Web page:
By Daniel Dunaief
Patricia Thompson gets a call from her sister Kathy Hobson when people in San Angelo, Texas — where Thompson grew up and where her sister and brother live — when someone has cancer. They want to know what Thompson thinks of their treatment.
While Thompson is not a medical doctor, she has been working as a scientist to develop ways to discriminate high-risk patient populations from low-risk patients to limit “toxic treatments in low-risk individuals” and improve the efficacy of aggressive treatment in high risk-patients. The goal, she said, is to better treat patients based on the specific pathobiology of their disease.
Thompson, who came to Stony Brook University last October as a professor of pathology and associate director of Basic Research at the Cancer Center, is pleased with the support from the university.
“There’s a real convergence of factors, including a strong commitment from the leadership, the Simons Center and the university medical school faculty and staff at Stony Brook,” she said. “We all want to see the Stony Brook Cancer Center bring prestige to our community, attract the finest talent in cancer research and clinical care and attract innovators and job builders.”
Thompson said Cancer Center Director Yusuf Hannun, Medical School Research Dean Lina Obeid, Pathology Department Chairman Ken Shroyer, and Dean of the Medical School Ken Kaushansky have all led the charge.
Shroyer is pleased Thompson joined the effort. “Bringing her here was an incredible coup,” he said. She brings “real national prominence” and led one of the “most important clinical and translational research programs in breast and colorectal cancer.”
Thompson is committed to furthering her own research studies, while balancing between critical basic science discoveries and their clinical impact.
For some scientists, she wants to assist researchers as they move from the bench to the first human study. She helps them understand who needs to be involved to advance a potential diagnostic tool or novel treatment.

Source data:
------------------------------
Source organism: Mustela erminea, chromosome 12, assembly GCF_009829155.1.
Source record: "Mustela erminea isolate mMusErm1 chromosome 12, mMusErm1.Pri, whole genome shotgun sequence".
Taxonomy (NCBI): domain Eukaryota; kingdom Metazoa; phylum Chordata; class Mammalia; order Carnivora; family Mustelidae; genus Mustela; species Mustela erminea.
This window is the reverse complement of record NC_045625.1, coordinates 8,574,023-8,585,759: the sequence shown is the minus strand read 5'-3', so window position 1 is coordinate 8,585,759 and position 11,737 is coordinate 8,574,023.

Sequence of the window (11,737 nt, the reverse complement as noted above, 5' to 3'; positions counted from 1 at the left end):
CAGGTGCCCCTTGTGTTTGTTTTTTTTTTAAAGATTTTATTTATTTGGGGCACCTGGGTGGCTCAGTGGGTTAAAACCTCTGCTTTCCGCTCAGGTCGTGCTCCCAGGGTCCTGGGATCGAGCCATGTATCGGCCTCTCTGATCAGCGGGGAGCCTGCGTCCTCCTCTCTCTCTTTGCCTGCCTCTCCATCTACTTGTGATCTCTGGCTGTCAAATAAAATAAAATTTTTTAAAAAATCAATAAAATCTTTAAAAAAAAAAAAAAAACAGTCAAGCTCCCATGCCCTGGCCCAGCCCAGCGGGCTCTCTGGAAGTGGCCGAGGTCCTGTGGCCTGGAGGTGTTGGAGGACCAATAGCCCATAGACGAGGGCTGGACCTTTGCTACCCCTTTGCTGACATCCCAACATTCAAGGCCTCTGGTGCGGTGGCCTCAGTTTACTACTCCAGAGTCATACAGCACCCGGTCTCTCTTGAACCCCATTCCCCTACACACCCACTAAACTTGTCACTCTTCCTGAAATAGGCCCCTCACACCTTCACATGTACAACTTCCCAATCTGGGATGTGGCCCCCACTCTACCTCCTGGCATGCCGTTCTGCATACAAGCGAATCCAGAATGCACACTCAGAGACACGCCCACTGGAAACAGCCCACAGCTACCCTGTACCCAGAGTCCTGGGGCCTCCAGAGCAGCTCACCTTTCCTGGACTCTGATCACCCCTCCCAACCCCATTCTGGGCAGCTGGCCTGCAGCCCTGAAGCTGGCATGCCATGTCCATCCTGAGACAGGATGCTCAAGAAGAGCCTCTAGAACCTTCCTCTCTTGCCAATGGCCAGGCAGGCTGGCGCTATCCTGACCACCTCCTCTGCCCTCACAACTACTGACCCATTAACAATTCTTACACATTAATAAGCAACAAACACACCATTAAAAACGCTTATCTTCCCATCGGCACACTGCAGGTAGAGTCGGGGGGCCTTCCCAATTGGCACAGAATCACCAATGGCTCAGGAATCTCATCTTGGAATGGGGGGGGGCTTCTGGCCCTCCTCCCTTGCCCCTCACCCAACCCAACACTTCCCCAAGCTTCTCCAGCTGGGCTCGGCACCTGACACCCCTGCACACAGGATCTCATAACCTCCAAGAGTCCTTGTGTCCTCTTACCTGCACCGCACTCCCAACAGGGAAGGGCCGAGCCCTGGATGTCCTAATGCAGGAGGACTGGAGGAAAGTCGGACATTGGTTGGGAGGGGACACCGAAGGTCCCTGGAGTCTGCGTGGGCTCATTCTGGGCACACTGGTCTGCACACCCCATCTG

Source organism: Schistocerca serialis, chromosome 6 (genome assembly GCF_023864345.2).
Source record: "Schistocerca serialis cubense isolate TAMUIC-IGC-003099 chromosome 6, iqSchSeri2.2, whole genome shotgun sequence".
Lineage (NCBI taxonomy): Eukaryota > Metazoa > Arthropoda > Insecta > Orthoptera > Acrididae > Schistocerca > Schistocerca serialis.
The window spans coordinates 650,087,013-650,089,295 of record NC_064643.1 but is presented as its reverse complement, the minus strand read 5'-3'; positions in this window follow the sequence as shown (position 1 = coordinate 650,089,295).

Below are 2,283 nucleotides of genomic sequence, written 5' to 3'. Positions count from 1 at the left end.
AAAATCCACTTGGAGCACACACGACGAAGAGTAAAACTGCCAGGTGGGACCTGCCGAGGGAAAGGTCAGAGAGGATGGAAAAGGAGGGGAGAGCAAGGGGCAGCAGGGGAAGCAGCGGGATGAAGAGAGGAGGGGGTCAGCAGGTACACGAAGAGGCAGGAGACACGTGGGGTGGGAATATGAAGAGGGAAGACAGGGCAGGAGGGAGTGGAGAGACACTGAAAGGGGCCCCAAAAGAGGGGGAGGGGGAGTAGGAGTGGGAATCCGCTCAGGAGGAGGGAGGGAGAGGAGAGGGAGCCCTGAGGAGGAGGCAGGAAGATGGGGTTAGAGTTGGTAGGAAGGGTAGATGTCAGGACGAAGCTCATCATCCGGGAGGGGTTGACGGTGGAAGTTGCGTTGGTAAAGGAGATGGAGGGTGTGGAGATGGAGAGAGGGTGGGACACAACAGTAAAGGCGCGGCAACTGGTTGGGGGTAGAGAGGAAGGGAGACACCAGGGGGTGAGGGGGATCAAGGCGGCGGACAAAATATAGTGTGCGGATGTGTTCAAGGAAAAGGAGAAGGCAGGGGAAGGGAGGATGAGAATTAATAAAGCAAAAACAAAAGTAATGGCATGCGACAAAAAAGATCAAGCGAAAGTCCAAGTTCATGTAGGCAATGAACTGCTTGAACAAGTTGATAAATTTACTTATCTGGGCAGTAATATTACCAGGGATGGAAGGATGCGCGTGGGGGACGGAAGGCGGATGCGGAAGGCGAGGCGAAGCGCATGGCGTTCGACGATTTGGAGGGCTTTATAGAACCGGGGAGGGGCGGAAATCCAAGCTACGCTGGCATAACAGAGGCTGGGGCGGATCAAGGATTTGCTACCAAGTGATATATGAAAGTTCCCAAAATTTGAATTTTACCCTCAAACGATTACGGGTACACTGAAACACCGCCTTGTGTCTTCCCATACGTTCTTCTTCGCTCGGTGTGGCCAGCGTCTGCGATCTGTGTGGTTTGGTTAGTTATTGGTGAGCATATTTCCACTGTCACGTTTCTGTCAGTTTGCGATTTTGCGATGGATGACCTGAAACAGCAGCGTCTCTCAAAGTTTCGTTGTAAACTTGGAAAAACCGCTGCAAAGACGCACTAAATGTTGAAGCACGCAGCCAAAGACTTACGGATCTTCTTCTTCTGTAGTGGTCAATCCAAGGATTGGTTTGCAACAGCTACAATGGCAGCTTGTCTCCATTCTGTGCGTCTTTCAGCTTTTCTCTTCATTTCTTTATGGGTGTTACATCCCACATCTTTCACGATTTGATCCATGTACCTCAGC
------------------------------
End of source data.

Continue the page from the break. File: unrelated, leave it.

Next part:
Still, she endorses the benefits of basic research. “Application is always an important long-term goal, but scientific exploration for new discovery is critical to advancements,” she said. Applied and basic research are “neither mutually exclusive approaches.”
Thompson studies colorectal and breast cancer because both have an inflammatory component and an immune element. She’s exploring what is shared between these two cancers as common targets for prevention and treatment.
Colon cancer provides a window that helps scientists and doctors understand the way cancer progresses.
“Our ability to study the premalignant to malignant progression in colorectal cancer has provided important basic knowledge of how cancers develop and taught us about how cells defend against tumorigenesis and how these systems fail,” she said.
Thompson went through some formative professional and personal experiences during graduate school that shaped her career. In the mid-1990s, she was studying an autoimmune disease in which she worked on an animal model with a neuroimmunologist.
“I wanted to know that all this work I was doing with animals was contributing to the disease in humans,” she said.
Around the same time, her father, Jim Thompson, who owned and operated Angelo Tool Company, learned he had stage IV colorectal cancer. He was diagnosed in 1995, before major advances in colorectal cancer treatment. Her father received compassionate care use of a new therapy, enabling him to live for three more years, considerably longer than his initial two-month prognosis. If he had been diagnosed five years later and received a platinum-based regimen, he would have “gained even more time,” she said.
Thompson said she and her family struggle with the fact that her father showed symptoms he kept to himself, largely out of fear. If his cancer had been detected earlier, she believes it is likely he could have been cured.
She suggests people not be “afraid of a cancer diagnosis” and recommends “routine screening” and consultation with a doctor if they show symptoms.
Thompson lives in Rocky Point with her husband, Michael Hogan, who is the vice president of life sciences at Applied DNA Sciences.
As for her work, Thompson believes her research might help physicians and their patients.
Her research aims to develop “diagnostic tests that help in prognosis” while identifying “patients that may achieve more benefit from aggressive chemotherapy,” she said.